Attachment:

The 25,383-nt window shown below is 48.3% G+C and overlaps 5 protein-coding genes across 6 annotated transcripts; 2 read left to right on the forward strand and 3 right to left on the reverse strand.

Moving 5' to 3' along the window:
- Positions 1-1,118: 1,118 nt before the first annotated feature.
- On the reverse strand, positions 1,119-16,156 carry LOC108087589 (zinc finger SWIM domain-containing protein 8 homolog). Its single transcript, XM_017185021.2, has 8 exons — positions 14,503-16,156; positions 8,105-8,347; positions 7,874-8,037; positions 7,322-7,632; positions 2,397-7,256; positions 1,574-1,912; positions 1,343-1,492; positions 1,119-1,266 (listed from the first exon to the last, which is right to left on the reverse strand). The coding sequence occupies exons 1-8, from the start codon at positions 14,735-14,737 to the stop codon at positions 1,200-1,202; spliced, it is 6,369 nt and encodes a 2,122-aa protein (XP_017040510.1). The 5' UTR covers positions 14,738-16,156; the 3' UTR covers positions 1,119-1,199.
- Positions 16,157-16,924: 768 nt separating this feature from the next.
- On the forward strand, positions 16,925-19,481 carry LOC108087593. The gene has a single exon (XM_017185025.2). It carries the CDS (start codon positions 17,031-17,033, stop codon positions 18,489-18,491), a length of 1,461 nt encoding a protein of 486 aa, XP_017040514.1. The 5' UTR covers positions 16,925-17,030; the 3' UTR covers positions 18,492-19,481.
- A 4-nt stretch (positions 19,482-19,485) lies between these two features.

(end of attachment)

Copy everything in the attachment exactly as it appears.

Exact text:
The 25,383-nt window shown below is 48.3% G+C and overlaps 5 protein-coding genes across 6 annotated transcripts; 2 read left to right on the forward strand and 3 right to left on the reverse strand.

Moving 5' to 3' along the window:
- Positions 1-1,118: 1,118 nt before the first annotated feature.
- On the reverse strand, positions 1,119-16,156 carry LOC108087589 (zinc finger SWIM domain-containing protein 8 homolog). Its single transcript, XM_017185021.2, has 8 exons — positions 14,503-16,156; positions 8,105-8,347; positions 7,874-8,037; positions 7,322-7,632; positions 2,397-7,256; positions 1,574-1,912; positions 1,343-1,492; positions 1,119-1,266 (listed from the first exon to the last, which is right to left on the reverse strand). The coding sequence occupies exons 1-8, from the start codon at positions 14,735-14,737 to the stop codon at positions 1,200-1,202; spliced, it is 6,369 nt and encodes a 2,122-aa protein (XP_017040510.1). The 5' UTR covers positions 14,738-16,156; the 3' UTR covers positions 1,119-1,199.
- Positions 16,157-16,924: 768 nt separating this feature from the next.
- On the forward strand, positions 16,925-19,481 carry LOC108087593. The gene has a single exon (XM_017185025.2). It carries the CDS (start codon positions 17,031-17,033, stop codon positions 18,489-18,491), a length of 1,461 nt encoding a protein of 486 aa, XP_017040514.1. The 5' UTR covers positions 16,925-17,030; the 3' UTR covers positions 18,492-19,481.
- A 4-nt stretch (positions 19,482-19,485) lies between these two features.